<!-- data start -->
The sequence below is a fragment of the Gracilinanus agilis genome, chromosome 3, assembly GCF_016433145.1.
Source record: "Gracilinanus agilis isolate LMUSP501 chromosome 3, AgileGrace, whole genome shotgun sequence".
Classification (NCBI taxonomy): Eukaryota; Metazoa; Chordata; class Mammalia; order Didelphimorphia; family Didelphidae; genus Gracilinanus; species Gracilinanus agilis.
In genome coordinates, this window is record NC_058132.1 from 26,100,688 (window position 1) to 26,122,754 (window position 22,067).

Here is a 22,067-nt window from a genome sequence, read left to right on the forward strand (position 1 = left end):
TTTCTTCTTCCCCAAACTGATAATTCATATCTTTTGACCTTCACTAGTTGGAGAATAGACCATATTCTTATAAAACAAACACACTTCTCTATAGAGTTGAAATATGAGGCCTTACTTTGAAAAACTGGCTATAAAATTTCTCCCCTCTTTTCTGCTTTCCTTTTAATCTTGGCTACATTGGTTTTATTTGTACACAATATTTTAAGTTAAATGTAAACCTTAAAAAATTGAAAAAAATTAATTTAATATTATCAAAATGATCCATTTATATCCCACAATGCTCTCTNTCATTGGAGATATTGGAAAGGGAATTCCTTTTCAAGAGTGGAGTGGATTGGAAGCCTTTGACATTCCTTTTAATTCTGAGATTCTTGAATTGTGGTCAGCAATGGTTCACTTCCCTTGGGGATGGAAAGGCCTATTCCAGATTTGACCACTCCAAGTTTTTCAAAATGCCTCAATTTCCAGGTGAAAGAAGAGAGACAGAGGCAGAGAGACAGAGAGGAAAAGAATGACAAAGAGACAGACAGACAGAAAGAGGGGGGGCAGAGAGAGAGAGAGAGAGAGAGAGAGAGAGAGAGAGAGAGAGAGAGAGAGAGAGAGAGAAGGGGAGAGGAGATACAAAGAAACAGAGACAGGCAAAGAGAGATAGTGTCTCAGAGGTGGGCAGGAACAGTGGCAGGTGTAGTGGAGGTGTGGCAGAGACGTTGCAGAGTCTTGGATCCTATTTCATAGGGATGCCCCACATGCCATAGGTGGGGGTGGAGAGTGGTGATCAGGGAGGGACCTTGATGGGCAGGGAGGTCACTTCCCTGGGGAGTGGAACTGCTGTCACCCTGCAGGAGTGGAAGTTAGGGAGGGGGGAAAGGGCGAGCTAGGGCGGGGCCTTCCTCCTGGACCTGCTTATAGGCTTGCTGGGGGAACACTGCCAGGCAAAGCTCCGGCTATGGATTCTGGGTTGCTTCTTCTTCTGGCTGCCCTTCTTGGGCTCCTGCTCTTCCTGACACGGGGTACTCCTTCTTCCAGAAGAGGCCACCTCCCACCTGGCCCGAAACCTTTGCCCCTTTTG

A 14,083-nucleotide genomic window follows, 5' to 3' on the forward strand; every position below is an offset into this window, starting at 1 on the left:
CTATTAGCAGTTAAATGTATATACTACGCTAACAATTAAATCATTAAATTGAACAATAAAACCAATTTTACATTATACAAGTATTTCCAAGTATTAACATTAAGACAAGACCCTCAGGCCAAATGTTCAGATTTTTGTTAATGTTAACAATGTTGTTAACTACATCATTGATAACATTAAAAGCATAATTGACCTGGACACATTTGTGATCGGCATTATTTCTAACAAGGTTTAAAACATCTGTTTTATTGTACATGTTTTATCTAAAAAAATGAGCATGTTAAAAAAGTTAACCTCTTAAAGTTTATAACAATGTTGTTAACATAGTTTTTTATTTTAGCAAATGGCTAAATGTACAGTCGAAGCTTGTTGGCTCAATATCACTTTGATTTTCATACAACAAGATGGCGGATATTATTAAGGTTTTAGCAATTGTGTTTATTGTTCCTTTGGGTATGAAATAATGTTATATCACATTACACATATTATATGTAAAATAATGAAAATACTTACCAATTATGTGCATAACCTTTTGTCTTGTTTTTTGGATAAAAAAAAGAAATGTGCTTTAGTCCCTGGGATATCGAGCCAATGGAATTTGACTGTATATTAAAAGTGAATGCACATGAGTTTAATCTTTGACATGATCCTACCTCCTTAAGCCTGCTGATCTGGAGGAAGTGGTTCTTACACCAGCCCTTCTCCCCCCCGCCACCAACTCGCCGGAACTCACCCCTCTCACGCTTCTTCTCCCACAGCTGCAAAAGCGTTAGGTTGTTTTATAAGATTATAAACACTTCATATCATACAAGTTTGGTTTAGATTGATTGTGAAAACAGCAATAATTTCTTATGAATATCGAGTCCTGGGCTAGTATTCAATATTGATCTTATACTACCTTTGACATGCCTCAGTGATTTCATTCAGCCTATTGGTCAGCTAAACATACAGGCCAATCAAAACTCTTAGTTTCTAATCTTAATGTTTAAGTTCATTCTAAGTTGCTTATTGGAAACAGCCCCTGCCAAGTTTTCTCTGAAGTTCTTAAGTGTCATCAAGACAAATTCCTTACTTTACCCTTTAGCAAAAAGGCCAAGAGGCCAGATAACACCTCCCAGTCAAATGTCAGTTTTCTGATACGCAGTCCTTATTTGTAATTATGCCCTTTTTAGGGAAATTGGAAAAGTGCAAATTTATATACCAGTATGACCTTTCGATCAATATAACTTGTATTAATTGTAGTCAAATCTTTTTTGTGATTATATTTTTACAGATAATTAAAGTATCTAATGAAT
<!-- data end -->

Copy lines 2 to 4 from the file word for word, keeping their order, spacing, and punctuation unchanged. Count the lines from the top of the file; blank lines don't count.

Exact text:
Source record: "Gracilinanus agilis isolate LMUSP501 chromosome 3, AgileGrace, whole genome shotgun sequence".
Classification (NCBI taxonomy): Eukaryota; Metazoa; Chordata; class Mammalia; order Didelphimorphia; family Didelphidae; genus Gracilinanus; species Gracilinanus agilis.
In genome coordinates, this window is record NC_058132.1 from 26,100,688 (window position 1) to 26,122,754 (window position 22,067).